In a recent op-ed, “Working to win the South wastes Democrats’ time and resources” (4/7), Zach Jones urged Democrats to forget the South and instead focus on more “winnable” states. Jones describes the South as the land of sweet tea, NASCAR and mud. This is an insulting description of the South, a place more culturally and politically nuanced than a Yankee snob like Jones would have readers believe. Although Jones shares the same interest in removing Bush from the White House as I do, his piece is factually inaccurate and strategically unsound.

Jones writes, “Senator Mary Landrieu of Louisiana nearly became the first Democrat to lose her Senate seat to a Republican ever in Louisiana.” Louisiana has had Republican senators in the past, although not since Reconstruction. While this is a historical quibble, Jones goes on to state erroneously that Louisiana “consistently goes Republican in presidential elections.” Bush won Louisiana in 2000, while Clinton won Louisiana in 1996 and 1992. Since 1976, Louisiana has chosen the Democratic candidate three times and the Republican candidate four times. There is nothing “consistent” about Louisiana’s presidential voting record that suggests it will automatically vote Republican in 2004.

Jones’ mention of Senator Landrieu’s race grossly misrepresents the prospects of Democrats in Louisiana by failing to acknowledge the unique circumstances surrounding Landrieu’s race. Louisiana has an open primary system in which candidates from any party can run, with the top two candidates competing in a run-off election. While Louisiana’s primary system is intended to remove power from political parties and give voters a larger say in democracy, it is not favorable to strong incumbent candidates. In the open primary, Landrieu did extremely well, winning 46 percent in a field of nine candidates. However, since Landrieu did not receive the necessary 50 percent to win the race outright in November, she was forced into a December run-off, over a month after all other Senate races had been decided. With no other races to spend their resources upon, the national Republican Party poured millions onto Louisiana’s airwaves and sent every available Republican heavy-hitter to Louisiana to campaign against Landrieu, including former President George H. W. Bush, Vice President Dick Cheney, New York City Mayor Rudy Giuliani, Senate Majority Leader Trent Lott, Senator-elect Elizabeth Dole, and President Bush himself. While Republican Suzanne Terrell had the full weight of the national GOP on her side, Landrieu refused support from national Democratic leaders and instead relied upon the independence of Louisiana’s voters, winning the race with a larger margin than when she first won her Senate seat in 1996.

Last November, Louisiana elected Democrat Kathleen Blanco as its first female governor. With the exception of one, all of Louisiana’s major state officials are Democrats. In the upcoming Senate election, whichever Democrat makes the run-off against the lone Republican David Vitter (a candidate with a nagging call girl problem) is favored to win the Senate race. The Louisiana Democratic Party is remarkably strong, and with a concerted effort from the national leadership, Democrats from other Southern states can create some unexpected victories for congressional candidates, and more importantly, John Kerry.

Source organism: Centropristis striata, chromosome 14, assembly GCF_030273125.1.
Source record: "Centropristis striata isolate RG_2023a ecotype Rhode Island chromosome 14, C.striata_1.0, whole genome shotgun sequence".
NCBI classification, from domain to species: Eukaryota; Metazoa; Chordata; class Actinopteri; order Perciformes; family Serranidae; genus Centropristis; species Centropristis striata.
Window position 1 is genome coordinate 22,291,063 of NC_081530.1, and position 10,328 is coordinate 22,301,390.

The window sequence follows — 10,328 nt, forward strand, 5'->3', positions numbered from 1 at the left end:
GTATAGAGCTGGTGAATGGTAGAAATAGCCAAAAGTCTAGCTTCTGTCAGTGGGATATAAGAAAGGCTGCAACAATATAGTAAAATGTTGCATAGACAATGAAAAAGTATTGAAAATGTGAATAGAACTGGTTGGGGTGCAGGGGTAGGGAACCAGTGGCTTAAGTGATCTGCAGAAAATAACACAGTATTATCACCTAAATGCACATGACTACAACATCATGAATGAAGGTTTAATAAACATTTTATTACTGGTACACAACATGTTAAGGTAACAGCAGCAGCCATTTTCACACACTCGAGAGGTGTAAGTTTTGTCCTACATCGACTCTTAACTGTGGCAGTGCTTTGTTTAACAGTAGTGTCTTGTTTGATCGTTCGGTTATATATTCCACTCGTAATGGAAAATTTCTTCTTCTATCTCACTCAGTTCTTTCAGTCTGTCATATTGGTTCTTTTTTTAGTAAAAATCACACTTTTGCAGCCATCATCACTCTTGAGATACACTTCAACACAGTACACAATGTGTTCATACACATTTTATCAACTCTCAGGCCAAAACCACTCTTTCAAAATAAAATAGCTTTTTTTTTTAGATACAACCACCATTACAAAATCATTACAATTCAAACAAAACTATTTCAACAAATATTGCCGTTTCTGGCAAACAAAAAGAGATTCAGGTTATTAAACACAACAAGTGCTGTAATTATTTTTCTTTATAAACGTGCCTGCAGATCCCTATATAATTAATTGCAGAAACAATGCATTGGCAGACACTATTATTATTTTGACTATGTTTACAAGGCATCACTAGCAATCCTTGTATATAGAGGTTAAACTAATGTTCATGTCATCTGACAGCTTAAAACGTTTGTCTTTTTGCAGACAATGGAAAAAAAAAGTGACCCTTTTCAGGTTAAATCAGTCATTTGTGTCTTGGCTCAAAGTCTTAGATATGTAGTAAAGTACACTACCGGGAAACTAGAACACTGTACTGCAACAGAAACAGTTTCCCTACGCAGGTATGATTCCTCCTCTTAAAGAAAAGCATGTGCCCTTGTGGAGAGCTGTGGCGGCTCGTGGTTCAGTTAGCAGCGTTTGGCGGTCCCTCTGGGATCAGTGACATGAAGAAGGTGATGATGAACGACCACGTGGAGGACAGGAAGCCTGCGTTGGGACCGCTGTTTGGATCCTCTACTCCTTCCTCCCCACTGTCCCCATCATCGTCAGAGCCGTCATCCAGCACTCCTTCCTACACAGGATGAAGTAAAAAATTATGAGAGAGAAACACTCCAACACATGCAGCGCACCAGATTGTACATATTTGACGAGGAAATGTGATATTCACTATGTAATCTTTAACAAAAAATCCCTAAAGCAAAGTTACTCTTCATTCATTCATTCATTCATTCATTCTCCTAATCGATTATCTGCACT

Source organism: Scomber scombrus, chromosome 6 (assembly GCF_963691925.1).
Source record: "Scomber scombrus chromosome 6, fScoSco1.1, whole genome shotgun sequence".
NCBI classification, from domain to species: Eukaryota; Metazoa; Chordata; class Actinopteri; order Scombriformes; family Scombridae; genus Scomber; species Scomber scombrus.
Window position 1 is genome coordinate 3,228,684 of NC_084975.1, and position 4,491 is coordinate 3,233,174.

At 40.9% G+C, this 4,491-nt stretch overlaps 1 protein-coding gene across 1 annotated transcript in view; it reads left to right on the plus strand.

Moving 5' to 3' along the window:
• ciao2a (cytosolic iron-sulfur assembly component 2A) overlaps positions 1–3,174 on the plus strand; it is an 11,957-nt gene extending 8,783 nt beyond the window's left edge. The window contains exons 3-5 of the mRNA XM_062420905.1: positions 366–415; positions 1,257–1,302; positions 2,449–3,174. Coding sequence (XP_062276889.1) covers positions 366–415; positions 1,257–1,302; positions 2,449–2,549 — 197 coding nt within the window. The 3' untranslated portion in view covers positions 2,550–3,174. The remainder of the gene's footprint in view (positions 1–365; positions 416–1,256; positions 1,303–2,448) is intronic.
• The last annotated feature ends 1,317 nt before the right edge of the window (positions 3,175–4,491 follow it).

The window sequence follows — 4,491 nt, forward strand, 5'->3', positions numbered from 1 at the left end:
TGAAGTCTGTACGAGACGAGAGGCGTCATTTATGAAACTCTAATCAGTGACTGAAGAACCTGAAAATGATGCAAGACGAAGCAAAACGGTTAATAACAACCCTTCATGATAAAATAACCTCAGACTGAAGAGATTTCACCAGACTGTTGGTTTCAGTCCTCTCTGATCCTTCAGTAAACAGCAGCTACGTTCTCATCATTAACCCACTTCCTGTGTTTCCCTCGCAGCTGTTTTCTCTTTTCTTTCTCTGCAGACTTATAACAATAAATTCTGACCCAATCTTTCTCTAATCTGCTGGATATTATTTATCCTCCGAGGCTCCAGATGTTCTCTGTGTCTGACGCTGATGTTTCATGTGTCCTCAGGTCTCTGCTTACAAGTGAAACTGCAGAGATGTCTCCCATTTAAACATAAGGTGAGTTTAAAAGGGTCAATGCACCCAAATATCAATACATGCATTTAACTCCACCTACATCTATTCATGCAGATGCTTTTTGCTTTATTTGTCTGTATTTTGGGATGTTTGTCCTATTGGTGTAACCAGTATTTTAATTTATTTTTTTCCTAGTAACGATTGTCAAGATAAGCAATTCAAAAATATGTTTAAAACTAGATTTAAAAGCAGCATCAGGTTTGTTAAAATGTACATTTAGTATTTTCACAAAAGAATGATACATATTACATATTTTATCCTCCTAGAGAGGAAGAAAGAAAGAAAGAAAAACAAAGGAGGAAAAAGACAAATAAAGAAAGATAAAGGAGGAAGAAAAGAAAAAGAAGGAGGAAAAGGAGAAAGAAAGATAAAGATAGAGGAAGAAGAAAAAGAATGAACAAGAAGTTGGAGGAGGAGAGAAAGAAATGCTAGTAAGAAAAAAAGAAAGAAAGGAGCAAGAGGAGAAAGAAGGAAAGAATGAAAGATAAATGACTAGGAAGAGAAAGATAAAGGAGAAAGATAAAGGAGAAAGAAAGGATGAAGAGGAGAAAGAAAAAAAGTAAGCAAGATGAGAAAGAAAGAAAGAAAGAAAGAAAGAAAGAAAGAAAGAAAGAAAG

The outcome of the race in Louisiana is so questionable that Republicans will be using their most effective campaign spokesman when they send President Bush to address graduates of Louisiana State University in a commencement speech this May. Bush is scheduled to deliver only three commencement speeches this spring, and given the closeness of the presidential race and the limited time Bush has to campaign, one has to believe Karl Rove had some say in which states the president would be addressing college voters in and in which media markets the accompanying favorable news coverage would reach. If Republican strategists see it fit to spend their resources on a Southern state that they are not secure enough to leave alone, then Democrats should attempt to stoke these fears, thereby spreading Republican resources as much as possible. As Jones is fond of saying, “A political party spread too thin simply cannot win.”

Also in play is Kentucky, a Southern state Jones fails to consider in his flawed electoral strategy. In a recent special election for Kentucky’s sixth congressional district, Democrat Ben Chandler beat his Republican opponent by turning the race into a referendum of the Bush presidency. Bush won 55 percent of the district in 2000, but Chandler tapped into growing anti-Bush sentiment and won with 55 percent, 12 points over an opponent who had based her campaign largely in support of Bush’s policies. The victory upset the predictions of pundits who had written all of Kentucky off as Bush country, giving hope to Democrats that the South is still worth the fight.

Either out of ignorance or pure contempt for all things Southern, Jones fails to recognize the political volatility of the South. He represents the rarest and most useless species of Democrat, the condescending spinner who simply swallows and regurgitates the Republican lie that Democrats cannot win in the South. Ironically, Jones ponders the electoral map by asking, “If Kerry takes every state Gore won in 2000, he would have 260 of the necessary 269 electoral votes. So where will those extra nine votes come from?” Well, if Jones is so concerned about finding those nine magical votes to get Kerry into the White House, he should remember that Louisiana has exactly nine electoral votes. That’d be a good place to start.

Don Phan is a sophomore in Pierson College.